Lisa Stilborn
Vice President, Ontario, Canadian Fuels Association

Climate policy duplication and regulatory layering put Ontario refineries and jobs at risk

February, 2019

Earlier this month, Canadian Fuels unveiled the results of an independent study that looked at the impact of our four refineries located in Southwest Ontario on the regional, provincial, and national economies.

The results are compelling:

Southwest Ontario refiners sustain 12,000 direct, indirect and induced jobs across Ontario and generate $4.7 billion in GDP. They support 1,600 suppliers located in communities across the province and supply $550 million dollars in feedstocks to the chemical, plastic and rubber industries.

Executive Summary Executive Summary

Our Ontario facilities are the catalyst for an economic cluster that is unlike any other in this country with industrial sectors, suppliers, researchers, and educators working and innovating together.

Our members’ products fuel the economy – whether it is moving goods on the 402 or 401, getting people from point A to point B in the Greater Toronto and Hamilton and throughout the broad expanses of Northern Ontario, or fueling passenger and cargo planes at Pearson Airport. In fact, refined petroleum products represent 46% of Ontario’s energy use and will be a key part of the energy supply mix for years to come. According to the National Energy Board, demand of petroleum fuels will remain relatively constant through 2035.

Every sector of our economy depends on petroleum products made right here in Ontario. That’s why I am worried about the increasing competitiveness risks Ontario refineries face from an aggressive, fragmented and inequitable regulatory agenda. A 2017 report by independent consultants Baker & O’Brien found that Eastern Canadian facilities, including those in Ontario, are at significant risk of closure due to the growing regulatory burden. Topping this list is the increasing number of divergent and duplicative climate policies.

Consider inequitable carbon costs: petroleum fuels are freely traded commodities with Ontario refiners competing for market share directly with Quebec refiners where carbon costs are a quarter of those imposed on Ontario refiners under the new federal carbon pricing scheme. They also compete directly with US refineries along the Gulf Coast and in the mid-West, where there are no carbon costs, and with European Union refineries where carbon costs are a third of those in Ontario.

The basis of the problem is an infeasible federal emissions performance target that no refinery in Canada can achieve, and only very few in the world could achieve. Infeasible targets like the one imposed by the federal ‘backstop’ leave Ontario refiners with little option but to pay an increasing tax on excess emissions that ignores the energy intensive, trade exposed nature of the business, and makes them vulnerable to closure.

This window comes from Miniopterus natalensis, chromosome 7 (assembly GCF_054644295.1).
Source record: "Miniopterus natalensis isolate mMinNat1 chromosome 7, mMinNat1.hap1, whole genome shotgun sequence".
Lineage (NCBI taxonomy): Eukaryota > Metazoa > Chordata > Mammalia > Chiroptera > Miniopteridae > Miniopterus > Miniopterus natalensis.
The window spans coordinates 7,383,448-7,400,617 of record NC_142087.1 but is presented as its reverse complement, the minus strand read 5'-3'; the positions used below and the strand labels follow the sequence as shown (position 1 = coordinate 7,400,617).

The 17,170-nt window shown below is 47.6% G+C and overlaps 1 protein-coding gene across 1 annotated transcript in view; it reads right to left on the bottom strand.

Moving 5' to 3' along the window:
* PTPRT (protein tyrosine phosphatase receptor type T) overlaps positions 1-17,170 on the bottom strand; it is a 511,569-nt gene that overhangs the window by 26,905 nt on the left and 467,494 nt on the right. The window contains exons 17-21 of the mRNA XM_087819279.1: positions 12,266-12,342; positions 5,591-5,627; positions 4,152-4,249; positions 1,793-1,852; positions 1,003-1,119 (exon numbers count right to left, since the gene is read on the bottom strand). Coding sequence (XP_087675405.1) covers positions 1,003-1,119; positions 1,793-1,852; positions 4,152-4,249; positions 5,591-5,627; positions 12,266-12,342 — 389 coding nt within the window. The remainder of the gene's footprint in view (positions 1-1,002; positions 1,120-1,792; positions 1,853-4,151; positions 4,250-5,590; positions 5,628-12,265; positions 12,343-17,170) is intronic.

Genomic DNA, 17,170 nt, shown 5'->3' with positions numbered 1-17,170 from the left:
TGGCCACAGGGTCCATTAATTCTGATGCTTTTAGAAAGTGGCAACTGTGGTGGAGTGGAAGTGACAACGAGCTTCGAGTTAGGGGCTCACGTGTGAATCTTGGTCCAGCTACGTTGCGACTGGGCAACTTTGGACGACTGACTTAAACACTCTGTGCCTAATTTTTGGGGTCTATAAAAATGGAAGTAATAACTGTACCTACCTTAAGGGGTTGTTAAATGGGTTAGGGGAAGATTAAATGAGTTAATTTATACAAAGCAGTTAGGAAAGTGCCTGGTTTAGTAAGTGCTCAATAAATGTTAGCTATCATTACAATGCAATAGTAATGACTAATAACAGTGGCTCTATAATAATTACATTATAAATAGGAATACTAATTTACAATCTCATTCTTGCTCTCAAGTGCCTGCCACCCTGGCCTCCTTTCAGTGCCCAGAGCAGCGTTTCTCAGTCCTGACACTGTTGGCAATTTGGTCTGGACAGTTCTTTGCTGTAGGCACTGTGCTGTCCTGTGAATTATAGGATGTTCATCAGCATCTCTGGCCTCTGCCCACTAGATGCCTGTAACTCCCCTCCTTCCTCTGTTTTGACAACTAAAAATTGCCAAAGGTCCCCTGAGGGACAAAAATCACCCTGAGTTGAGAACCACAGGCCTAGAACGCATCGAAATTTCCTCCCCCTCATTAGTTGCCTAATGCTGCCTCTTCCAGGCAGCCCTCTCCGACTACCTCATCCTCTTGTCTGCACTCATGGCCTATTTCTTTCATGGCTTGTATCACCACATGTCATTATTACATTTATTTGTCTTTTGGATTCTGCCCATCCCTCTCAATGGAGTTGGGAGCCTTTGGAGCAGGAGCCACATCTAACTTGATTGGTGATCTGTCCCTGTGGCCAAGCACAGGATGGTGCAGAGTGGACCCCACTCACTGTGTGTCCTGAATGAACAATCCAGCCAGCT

Duplicative, expensive and impractical renewable fuels policies: Ontario’s latest proposal to mandate 15 percent ethanol in gasoline by 2025 ‘checks the boxes’ on all three of these features! There are already fourteen federal and provincial biofuels mandates in Canada – including two in Ontario. Meanwhile the Federal Government is moving to implement a new national Clean Fuel Standard for transportation fuels by 2022. Dueling renewable fuel mandates don’t contribute to more emission reductions, they just add complexity, inefficiency and cost to producing and distributing fuels to consumers.

The cost effectiveness of renewable fuel mandates has been well documented. Most recently, a 2018 C.D. Howe Institute report found that GHG abatement costs for renewable fuels measures in British Columbia and California are $200 per tonne of CO2 avoided; this is far higher than that of any carbon pricing regime. The move from 5 to 15 percent ethanol would require major new investments by refiners and fuel retailers. These costs represent a ‘hidden’ carbon tax for businesses and consumers.

As to practicality, most vehicles on the road today could suffer engine and fuel system damage from using fuels containing ethanol levels higher than 10 percent (E10) - vehicle manufacturers are clear about this limitation. This is a major impediment to widespread adoption of 15 percent ethanol (E15). Even with increasing sales of E15 compatible vehicles, the slow vehicle fleet turnover rate means that by 2025, only about 50 percent of the fleet will be validated for E15 use.

Climate policy is complex, with both intended and unintended consequences. The cumulative cost impacts of climate policies as they impact Ontario’s refineries could threaten their continued viability, and put at risk the security of Ontario’s fuel supply and the jobs and broader economic benefits that accrue to the province from this component of Canada’s critical energy infrastructure. Both the Federal and Ontario Government need to carefully consider the implications of their policies and act accordingly.

The Federal Government has already reduced its GHG emission reduction targets for other sectors, in consideration of the competitiveness risks. It needs to do the same for refining. We are not asking for a free pass. We seek an ambitious but feasible target that promotes real emissions reductions and minimizes carbon cost inequities between competing refining jurisdictions.

The Ontario Government is committed to reducing the regulatory burden for business and has already taken some key steps to eliminate duplication with the Federal Government. We commend this action and ask that Ontario further demonstrate its leadership in this area by standing down its proposed ethanol regulation.

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